Though each program will be custom-designed to meet the needs of a local community, a typical sequence will includes 5-6 weekend workshops during the course of a school year, plus 10 seminar sessions scheduled between the weekend workshops.
Tuition for this year-long program will be set on a sliding scale ranging from $1,500 to $2,200, depending on the size of the group and its distance from CfA’s home base in New England. A minimum of 15 participants will be needed to launch this program.
For those intending to undertake teacher training, the Waldorf program at Antioch University New England will recognize a certificate of completion in CfA’s Explorations program as fulfilling part of Antioch’s entrance requirements.
If a community can gather 15 or more interested people, a member of the CfA faculty will visit that community to offer an information session/orientation event describing the program in more detail. For further information visit this page or contact us or call (603) 654-2566.
For the coming school year (2018-19) CfA is planning inaugural hubs of this program in Asheville NC, Chapel Hill NC, Jacksonville FL, and Washington DC. Torin Finser, CfA’s Director of Outreach and Program Development, recently visited Asheville to prepare for the launch of this program.
Here is a sample program for the Asheville hub (Click image to view PDF):
Dateline Denver CO/Sacramento CA: Building Bridges to Span a Continent
Even as the Denver cycle of CfA’s “Building Bridges” program for prospective teachers comes to completion, a new series of these workshops is taking shape in Sacramento CA. Here is a taste of what is offered in this year-long program.
In 2016 the Center for Anthroposophy (CfA), partnering with the Waldorf Program at Antioch University New England (AUNE), inaugurated “Building Bridges”, a new program intended for practicing teachers in public Waldorf and independent schools wishing to make the transition from local onsite foundational studies to an accredited Waldorf teacher training program.
The first program of this kind was offered in Anchorage AK. A second round of this one-year program was just completed in Denver CO, and during the coming school year a third cycle of this program will start at the Golden Valley Orchard School in Orangevale close to Sacramento CA.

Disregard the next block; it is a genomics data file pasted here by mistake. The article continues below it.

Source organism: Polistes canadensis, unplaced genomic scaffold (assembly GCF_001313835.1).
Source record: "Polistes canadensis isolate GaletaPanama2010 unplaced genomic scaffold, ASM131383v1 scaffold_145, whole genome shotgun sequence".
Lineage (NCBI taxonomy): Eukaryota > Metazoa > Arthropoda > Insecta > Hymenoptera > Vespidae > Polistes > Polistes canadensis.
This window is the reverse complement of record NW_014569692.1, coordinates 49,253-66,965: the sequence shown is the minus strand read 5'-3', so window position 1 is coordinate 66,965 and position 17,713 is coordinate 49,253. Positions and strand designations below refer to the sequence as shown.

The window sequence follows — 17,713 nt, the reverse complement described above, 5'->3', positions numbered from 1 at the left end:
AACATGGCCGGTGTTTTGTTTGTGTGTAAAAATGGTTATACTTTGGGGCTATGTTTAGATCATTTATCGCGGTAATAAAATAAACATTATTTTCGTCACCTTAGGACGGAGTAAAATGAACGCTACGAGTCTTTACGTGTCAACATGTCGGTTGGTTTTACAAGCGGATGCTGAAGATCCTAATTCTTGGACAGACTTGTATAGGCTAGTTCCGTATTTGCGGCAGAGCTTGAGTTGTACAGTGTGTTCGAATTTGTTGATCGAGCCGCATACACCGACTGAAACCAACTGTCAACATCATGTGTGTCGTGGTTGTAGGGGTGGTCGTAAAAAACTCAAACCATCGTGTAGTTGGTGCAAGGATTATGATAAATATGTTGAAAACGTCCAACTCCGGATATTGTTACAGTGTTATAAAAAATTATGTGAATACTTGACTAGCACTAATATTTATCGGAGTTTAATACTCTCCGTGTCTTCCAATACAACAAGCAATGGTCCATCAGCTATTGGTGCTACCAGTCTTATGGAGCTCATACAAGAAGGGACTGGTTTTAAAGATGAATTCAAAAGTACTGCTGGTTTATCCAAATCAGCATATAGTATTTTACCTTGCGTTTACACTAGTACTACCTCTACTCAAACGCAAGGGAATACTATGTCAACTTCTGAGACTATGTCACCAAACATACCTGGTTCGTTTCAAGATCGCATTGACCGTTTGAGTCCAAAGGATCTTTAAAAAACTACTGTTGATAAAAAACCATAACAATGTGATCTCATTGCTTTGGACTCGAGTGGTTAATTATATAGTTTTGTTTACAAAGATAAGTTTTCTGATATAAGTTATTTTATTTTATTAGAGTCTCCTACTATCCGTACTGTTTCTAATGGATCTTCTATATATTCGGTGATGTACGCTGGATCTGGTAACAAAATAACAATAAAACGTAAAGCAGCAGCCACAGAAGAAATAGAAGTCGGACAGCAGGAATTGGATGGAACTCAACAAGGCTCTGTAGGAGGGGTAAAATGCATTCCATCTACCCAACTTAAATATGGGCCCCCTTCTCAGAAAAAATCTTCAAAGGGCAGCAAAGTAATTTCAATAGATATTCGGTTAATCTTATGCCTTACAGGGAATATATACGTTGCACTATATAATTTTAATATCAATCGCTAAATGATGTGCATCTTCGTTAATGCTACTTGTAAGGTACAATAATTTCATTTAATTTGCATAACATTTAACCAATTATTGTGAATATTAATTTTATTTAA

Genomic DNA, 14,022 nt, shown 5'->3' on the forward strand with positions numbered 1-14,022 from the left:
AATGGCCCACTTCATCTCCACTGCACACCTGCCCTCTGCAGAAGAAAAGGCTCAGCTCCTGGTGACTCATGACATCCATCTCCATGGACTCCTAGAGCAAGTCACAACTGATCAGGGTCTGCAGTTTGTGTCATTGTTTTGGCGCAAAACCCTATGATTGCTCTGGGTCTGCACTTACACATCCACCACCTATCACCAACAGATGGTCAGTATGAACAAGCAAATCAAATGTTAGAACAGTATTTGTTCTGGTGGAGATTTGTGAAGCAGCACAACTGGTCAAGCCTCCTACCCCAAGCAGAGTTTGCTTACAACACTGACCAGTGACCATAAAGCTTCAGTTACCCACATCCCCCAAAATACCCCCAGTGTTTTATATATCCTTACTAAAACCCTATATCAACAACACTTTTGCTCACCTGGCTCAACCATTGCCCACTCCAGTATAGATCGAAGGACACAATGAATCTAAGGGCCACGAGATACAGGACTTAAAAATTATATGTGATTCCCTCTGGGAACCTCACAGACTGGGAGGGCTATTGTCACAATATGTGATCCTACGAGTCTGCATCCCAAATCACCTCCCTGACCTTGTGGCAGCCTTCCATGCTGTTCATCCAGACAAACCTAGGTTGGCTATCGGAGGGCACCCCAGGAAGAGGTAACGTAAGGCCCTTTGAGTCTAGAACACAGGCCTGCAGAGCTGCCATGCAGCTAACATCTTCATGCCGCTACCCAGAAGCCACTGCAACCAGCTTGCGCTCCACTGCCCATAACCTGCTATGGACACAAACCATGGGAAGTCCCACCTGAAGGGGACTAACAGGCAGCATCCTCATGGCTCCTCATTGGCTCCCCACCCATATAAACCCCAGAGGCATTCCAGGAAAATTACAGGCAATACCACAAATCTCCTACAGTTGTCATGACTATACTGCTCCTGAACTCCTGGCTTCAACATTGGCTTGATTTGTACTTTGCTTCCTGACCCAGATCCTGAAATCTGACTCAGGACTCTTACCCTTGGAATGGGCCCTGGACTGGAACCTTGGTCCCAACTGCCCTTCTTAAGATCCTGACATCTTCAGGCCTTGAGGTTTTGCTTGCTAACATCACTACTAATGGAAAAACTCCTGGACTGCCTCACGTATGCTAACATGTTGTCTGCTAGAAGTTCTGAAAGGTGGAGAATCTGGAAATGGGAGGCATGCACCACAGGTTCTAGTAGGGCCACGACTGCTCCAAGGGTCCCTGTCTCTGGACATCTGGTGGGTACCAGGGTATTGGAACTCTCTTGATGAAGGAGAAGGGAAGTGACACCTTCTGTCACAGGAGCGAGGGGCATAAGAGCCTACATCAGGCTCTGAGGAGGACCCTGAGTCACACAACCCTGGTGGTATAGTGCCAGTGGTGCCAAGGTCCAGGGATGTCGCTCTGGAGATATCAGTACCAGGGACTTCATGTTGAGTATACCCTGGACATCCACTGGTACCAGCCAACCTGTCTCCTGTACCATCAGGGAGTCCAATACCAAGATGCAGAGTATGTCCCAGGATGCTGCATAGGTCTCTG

Sessions are held over a long weekend approximately once per month, with a balance of artistic, philosophical, and practical aspects of Waldorf education. Those who complete the year and successfully apply to the Waldorf Program at AUNE may be considered for advanced standing in its summer sequence program, thus eliminating the first of three summer sessions held in Wilton, NH.
Philosophical and curricular content are complemented by artistic practice, including singing, recorder playing, eurythmy, drawing, speech, story telling, and painting. Faculty for this program are drawn from CfA and AUNE as well as from a pool of experienced teachers living locally.
Communities interested in hosting this program should contact Torin Finser, Director of Outreach and Program Development, at the Center for Anthroposophy. At present, CfA offers only one of these programs in any single year.
Dateline Fair Oaks, CA: A Piece about Peace
In his latest book, Education for Nonviolence: The Waldorf Way, Torin Finser outlines a Waldorf approach to the practice of nonviolence. Ronald Koetzsch, Editor of AWSNA’s twice-yearly magazine Renewal, penned the following book review, which he has graciously allowed us to reprint here.
Almost one hundred years ago, a few months after the end of World War I, Emil Molt, a factory director in Stuttgart, Germany, asked Rudolf Steiner a question: “Is there a form of education that will create human beings who will not make war?” Steiner answered in the affirmative. Molt then asked, “Will you help me create a school based on such an education?” Steiner again answered in the affirmative. Just months later, in September 1919, the first Waldorf school was opened and Waldorf education was born.